Matrix Size & Validation
Vector Algebra What is Vector? Vector Norm Unit Vector Vector Addition Vector Subtraction Vector Scalar Multiple Vector Multiplication Vector Inner Product Vector Outer Product Vector Cross Product Vector Triple Cross Product Vector Triple Dot Product Scalar Triple Product Orthogonal & Orthonormal Vector Cos Angle of Vectors Scalar and Vector Projection Matrix Algebra What is a matrix? Special Matrices Matrix One Null Matrix Matrix Diagonal Is Diagonal Matrix? Identity Matrix Matrix Determinant Matrix Sum Matrix Trace Matrix Basic Operation Is Equal Matrix? Matrix Transpose Matrix Addition Matrix Subtraction Matrix Multiplication Matrix Scalar Multiple Hadamard Product Horizontal Concatenation Vertical Concatenation Elementary Row Operations Matrix RREF Finding inverse using RREF (GaussJordan) Finding Matrix Rank using RREF Matrix Inverse Is Singular Matrix? Linear Transformation Matrix Generalized Inverse Solving System of Linear Equations Linear combination, Span & Basis Vector Linearly Dependent & Linearly Independent Change of basis Matrix Rank Matrix Range Matrix Nullity & Null Space Eigen System Matrix Eigen Value & Eigen Vector Symmetric Matrix Matrix Eigen Value & Eigen Vector for Symmetric Matrix Similarity Transformation and Matrix Diagonalization Matrix Power Orthogonal Matrix Spectral Decomposition Singular Value Decomposition Resources on Linear Algebra 
Eigen Value and Eigen Vector A matrix usually consists of many scalar elements. Can we characterize a matrix by a few numbers? In particular, our question is given a square matrix, can we find a scalar number and a vector such that? Any solution of equation for is called eigenvector of. The scalar is called the eigenvalue of matrix. Eigenvalue is also called proper value, characteristic value, latent value, or latent root. Similarly, eigenvector is also called proper vector, characteristic vector, or latent vector. In the topic of Linear Transformation, we learned that a multiplication of a matrix with a vector will produce the transformation of the vector. Notice the equation said that multiplication of a matrix by a vector is equal to multiplication of a scalar by the same vector. Thus, the scalar characterizes the matrix. Since eigenvalue is the scalar multiple to eigenvector, geometrically, eigenvalue indicates how much the eigenvectoris shortened or lengthened after multiplication by the matrixwithout changing the vector orientation. Algebraically, we can solve the equation by rearranging it into a homogeneous linear system where matrix is the identity matrix order. A homogeneous linear system has non trivia solution if the matrix is singular. That happens when the determinant is equal to zero, that is. Equation is called the characteristic equation of matrix. Expanding the determinant formula (using cofactor), we will get the solution in the polynomial form with coefficients. This polynomial equation is called the characteristic polynomial of matrix. The solution of the characteristic polynomial of are eigenvalues, some eigenvalues may be identical (the same eigenvalues) and some eigenvalues may be complex numbers. Each eigenvalue has a corresponding eigenvector. To find the eigenvector, we put back the eigenvalue into equation. We do that for each of the eigenvalue. If is an eigenvector of A, then any scalar multiple is also an eigenvector with the same eigenvalue. We often use normalized eigenvector into unit vector such that the inner product with itself is one.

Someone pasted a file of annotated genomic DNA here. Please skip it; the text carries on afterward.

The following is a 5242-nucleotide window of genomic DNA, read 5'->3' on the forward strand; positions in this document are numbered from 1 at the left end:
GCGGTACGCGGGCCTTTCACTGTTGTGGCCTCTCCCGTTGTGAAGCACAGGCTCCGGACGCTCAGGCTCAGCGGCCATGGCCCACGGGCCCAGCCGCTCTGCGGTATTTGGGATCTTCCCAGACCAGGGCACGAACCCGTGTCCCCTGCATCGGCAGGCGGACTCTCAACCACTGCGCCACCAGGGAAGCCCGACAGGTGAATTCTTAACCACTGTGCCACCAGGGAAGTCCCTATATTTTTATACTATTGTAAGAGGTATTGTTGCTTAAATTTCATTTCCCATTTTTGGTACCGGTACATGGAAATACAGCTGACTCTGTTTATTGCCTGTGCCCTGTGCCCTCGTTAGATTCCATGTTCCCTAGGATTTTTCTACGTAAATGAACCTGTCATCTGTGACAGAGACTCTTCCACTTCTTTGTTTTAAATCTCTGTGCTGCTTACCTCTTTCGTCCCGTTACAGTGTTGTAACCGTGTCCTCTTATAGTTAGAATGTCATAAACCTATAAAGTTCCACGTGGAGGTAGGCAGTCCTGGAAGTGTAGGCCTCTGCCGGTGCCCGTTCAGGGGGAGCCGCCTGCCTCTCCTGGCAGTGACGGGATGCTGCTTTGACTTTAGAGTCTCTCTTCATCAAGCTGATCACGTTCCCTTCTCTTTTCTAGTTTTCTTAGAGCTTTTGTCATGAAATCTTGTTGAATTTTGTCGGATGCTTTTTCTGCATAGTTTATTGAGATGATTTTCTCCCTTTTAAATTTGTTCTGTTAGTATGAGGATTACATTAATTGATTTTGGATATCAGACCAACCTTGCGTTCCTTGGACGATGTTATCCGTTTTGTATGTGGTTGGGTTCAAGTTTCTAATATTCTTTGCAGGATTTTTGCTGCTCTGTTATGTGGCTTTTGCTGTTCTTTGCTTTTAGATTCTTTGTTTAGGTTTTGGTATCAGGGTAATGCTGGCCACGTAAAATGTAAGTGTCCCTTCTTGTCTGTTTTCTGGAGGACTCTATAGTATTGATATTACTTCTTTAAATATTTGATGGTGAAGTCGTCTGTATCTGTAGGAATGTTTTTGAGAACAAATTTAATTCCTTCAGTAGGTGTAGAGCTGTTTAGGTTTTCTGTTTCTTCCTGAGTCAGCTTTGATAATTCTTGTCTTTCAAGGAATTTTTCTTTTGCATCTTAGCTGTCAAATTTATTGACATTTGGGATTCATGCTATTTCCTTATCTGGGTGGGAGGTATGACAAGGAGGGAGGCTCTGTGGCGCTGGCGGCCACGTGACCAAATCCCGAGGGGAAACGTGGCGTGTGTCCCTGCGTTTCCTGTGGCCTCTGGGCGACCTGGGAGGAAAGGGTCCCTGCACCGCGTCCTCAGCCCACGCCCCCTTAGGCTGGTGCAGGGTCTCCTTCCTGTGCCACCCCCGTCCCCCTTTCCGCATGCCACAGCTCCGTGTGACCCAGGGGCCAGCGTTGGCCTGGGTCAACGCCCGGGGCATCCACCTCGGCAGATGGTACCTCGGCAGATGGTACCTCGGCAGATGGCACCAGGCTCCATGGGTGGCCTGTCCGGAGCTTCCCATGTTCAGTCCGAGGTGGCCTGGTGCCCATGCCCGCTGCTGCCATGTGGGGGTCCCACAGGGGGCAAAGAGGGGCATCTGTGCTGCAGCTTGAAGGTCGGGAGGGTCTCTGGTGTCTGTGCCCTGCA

Example: Thus, eigenvalue has corresponding eigenvector and eigenvalue has corresponding eigenvector. Note that the eigenvectors are actually lines with many solutions and we put only one of the solutions. They are correct up to a scalar multiple. Since the eigenvalues are all distinct, the matrix is diagonalizable and the eigenvectors are linearly independent. PropertiesSome important properties of eigenvalue, eigenvectors and characteristic equation are:
See also: Matrix Eigen Value & Eigen Vector for Symmetric Matrix, Similarity and Matrix Diagonalization, Matrix Power Rate this tutorial or give your comments about this tutorial Preferable reference for this tutorial is Teknomo, Kardi (2011) Linear Algebra tutorial. http:\\people.revoledu.com\kardi\ tutorial\LinearAlgebra\